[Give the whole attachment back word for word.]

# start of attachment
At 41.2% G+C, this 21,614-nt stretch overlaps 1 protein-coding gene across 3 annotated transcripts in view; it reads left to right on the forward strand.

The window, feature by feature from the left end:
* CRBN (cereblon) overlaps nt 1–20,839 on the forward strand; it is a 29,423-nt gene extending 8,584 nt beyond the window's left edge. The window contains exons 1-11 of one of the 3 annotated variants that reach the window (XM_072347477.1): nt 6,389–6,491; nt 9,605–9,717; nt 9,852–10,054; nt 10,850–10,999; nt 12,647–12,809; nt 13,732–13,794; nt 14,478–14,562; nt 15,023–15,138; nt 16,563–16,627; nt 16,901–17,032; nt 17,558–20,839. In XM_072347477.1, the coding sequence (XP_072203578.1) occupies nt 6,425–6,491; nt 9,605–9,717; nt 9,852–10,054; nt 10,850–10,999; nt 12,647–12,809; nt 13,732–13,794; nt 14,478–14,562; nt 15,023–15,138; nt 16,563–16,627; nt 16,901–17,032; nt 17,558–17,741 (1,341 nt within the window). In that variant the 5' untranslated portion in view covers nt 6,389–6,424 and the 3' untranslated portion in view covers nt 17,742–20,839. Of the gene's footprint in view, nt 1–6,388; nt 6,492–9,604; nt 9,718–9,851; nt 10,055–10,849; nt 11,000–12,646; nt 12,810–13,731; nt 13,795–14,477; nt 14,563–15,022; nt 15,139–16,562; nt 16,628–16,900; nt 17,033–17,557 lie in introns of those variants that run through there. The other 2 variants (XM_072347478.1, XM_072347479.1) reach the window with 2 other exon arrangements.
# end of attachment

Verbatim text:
At 41.2% G+C, this 21,614-nt stretch overlaps 1 protein-coding gene across 3 annotated transcripts in view; it reads left to right on the forward strand.

The window, feature by feature from the left end:
* CRBN (cereblon) overlaps nt 1–20,839 on the forward strand; it is a 29,423-nt gene extending 8,584 nt beyond the window's left edge. The window contains exons 1-11 of one of the 3 annotated variants that reach the window (XM_072347477.1): nt 6,389–6,491; nt 9,605–9,717; nt 9,852–10,054; nt 10,850–10,999; nt 12,647–12,809; nt 13,732–13,794; nt 14,478–14,562; nt 15,023–15,138; nt 16,563–16,627; nt 16,901–17,032; nt 17,558–20,839. In XM_072347477.1, the coding sequence (XP_072203578.1) occupies nt 6,425–6,491; nt 9,605–9,717; nt 9,852–10,054; nt 10,850–10,999; nt 12,647–12,809; nt 13,732–13,794; nt 14,478–14,562; nt 15,023–15,138; nt 16,563–16,627; nt 16,901–17,032; nt 17,558–17,741 (1,341 nt within the window). In that variant the 5' untranslated portion in view covers nt 6,389–6,424 and the 3' untranslated portion in view covers nt 17,742–20,839. Of the gene's footprint in view, nt 1–6,388; nt 6,492–9,604; nt 9,718–9,851; nt 10,055–10,849; nt 11,000–12,646; nt 12,810–13,731; nt 13,795–14,477; nt 14,563–15,022; nt 15,139–16,562; nt 16,628–16,900; nt 17,033–17,557 lie in introns of those variants that run through there. The other 2 variants (XM_072347478.1, XM_072347479.1) reach the window with 2 other exon arrangements.